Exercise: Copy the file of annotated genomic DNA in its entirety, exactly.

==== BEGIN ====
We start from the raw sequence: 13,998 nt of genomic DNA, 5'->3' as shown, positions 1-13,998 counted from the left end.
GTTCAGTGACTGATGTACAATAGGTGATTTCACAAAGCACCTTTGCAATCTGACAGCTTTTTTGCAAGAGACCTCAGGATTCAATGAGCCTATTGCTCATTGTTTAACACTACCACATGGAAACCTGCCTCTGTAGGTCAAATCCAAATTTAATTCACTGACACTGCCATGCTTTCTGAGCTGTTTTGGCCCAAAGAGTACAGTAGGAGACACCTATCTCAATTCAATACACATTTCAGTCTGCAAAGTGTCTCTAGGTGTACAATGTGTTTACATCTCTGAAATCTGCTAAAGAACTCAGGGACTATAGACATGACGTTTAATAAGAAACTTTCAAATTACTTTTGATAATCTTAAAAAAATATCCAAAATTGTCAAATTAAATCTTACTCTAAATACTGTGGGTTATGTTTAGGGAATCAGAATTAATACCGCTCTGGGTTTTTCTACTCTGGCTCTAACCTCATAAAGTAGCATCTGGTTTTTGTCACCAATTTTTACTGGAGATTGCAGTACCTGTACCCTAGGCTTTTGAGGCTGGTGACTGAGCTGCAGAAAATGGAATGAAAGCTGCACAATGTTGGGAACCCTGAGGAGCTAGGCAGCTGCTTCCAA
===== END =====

We start from the raw sequence: 13,998 nt of genomic DNA, 5'->3' as shown, positions 1-13,998 counted from the left end.
GTTCAGTGACTGATGTACAATAGGTGATTTCACAAAGCACCTTTGCAATCTGACAGCTTTTTTGCAAGAGACCTCAGGATTCAATGAGCCTATTGCTCATTGTTTAACACTACCACATGGAAACCTGCCTCTGTAGGTCAAATCCAAATTTAATTCACTGACACTGCCATGCTTTCTGAGCTGTTTTGGCCCAAAGAGTACAGTAGGAGACACCTATCTCAATTCAATACACATTTCAGTCTGCAAAGTGTCTCTAGGTGTACAATGTGTTTACATCTCTGAAATCTGCTAAAGAACTCAGGGACTATAGACATGACGTTTAATAAGAAACTTTCAAATTACTTTTGATAATCTTAAAAAAATATCCAAAATTGTCAAATTAAATCTTACTCTAAATACTGTGGGTTATGTTTAGGGAATCAGAATTAATACCGCTCTGGGTTTTTCTACTCTGGCTCTAACCTCATAAAGTAGCATCTGGTTTTTGTCACCAATTTTTACTGGAGATTGCAGTACCTGTACCCTAGGCTTTTGAGGCTGGTGACTGAGCTGCAGAAAATGGAATGAAAGCTGCACAATGTTGGGAACCCTGAGGAGCTAGGCAGCTGCTTCCAA